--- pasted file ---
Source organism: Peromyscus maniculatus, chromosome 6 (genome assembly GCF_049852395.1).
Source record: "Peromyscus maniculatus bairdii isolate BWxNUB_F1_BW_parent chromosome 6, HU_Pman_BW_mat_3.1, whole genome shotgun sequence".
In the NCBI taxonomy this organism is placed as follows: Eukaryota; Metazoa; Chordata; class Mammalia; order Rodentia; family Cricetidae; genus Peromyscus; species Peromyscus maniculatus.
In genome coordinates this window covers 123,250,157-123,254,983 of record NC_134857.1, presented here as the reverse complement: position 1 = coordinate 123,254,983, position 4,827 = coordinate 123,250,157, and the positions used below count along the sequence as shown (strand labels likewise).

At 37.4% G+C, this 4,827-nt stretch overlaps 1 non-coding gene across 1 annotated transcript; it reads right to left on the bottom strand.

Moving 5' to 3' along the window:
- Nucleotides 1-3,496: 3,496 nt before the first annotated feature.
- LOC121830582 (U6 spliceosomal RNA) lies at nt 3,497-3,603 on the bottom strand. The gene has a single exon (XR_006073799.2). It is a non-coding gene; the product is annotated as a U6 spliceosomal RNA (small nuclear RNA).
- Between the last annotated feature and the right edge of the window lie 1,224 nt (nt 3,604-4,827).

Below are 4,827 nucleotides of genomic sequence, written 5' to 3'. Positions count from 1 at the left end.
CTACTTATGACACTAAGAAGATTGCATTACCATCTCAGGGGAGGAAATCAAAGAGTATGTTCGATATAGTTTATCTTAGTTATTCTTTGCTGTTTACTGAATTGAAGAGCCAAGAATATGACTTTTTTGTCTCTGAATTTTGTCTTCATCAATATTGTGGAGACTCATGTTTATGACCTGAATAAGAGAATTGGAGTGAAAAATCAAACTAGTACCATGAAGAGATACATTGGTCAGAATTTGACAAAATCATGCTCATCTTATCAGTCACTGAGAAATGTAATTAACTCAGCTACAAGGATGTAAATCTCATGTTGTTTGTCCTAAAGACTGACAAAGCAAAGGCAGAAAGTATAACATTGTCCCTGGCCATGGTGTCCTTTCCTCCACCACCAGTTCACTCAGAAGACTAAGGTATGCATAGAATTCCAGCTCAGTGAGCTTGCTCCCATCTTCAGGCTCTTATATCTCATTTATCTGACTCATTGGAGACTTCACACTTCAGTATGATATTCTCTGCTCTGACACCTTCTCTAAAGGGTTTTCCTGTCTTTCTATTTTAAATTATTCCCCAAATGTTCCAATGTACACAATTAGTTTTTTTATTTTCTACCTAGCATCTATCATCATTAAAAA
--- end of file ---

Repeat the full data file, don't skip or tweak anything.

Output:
Source organism: Peromyscus maniculatus, chromosome 6 (genome assembly GCF_049852395.1).
Source record: "Peromyscus maniculatus bairdii isolate BWxNUB_F1_BW_parent chromosome 6, HU_Pman_BW_mat_3.1, whole genome shotgun sequence".
In the NCBI taxonomy this organism is placed as follows: Eukaryota; Metazoa; Chordata; class Mammalia; order Rodentia; family Cricetidae; genus Peromyscus; species Peromyscus maniculatus.
In genome coordinates this window covers 123,250,157-123,254,983 of record NC_134857.1, presented here as the reverse complement: position 1 = coordinate 123,254,983, position 4,827 = coordinate 123,250,157, and the positions used below count along the sequence as shown (strand labels likewise).

At 37.4% G+C, this 4,827-nt stretch overlaps 1 non-coding gene across 1 annotated transcript; it reads right to left on the bottom strand.

Moving 5' to 3' along the window:
- Nucleotides 1-3,496: 3,496 nt before the first annotated feature.
- LOC121830582 (U6 spliceosomal RNA) lies at nt 3,497-3,603 on the bottom strand. The gene has a single exon (XR_006073799.2). It is a non-coding gene; the product is annotated as a U6 spliceosomal RNA (small nuclear RNA).
- Between the last annotated feature and the right edge of the window lie 1,224 nt (nt 3,604-4,827).

Below are 4,827 nucleotides of genomic sequence, written 5' to 3'. Positions count from 1 at the left end.
CTACTTATGACACTAAGAAGATTGCATTACCATCTCAGGGGAGGAAATCAAAGAGTATGTTCGATATAGTTTATCTTAGTTATTCTTTGCTGTTTACTGAATTGAAGAGCCAAGAATATGACTTTTTTGTCTCTGAATTTTGTCTTCATCAATATTGTGGAGACTCATGTTTATGACCTGAATAAGAGAATTGGAGTGAAAAATCAAACTAGTACCATGAAGAGATACATTGGTCAGAATTTGACAAAATCATGCTCATCTTATCAGTCACTGAGAAATGTAATTAACTCAGCTACAAGGATGTAAATCTCATGTTGTTTGTCCTAAAGACTGACAAAGCAAAGGCAGAAAGTATAACATTGTCCCTGGCCATGGTGTCCTTTCCTCCACCACCAGTTCACTCAGAAGACTAAGGTATGCATAGAATTCCAGCTCAGTGAGCTTGCTCCCATCTTCAGGCTCTTATATCTCATTTATCTGACTCATTGGAGACTTCACACTTCAGTATGATATTCTCTGCTCTGACACCTTCTCTAAAGGGTTTTCCTGTCTTTCTATTTTAAATTATTCCCCAAATGTTCCAATGTACACAATTAGTTTTTTTATTTTCTACCTAGCATCTATCATCATTAAAAA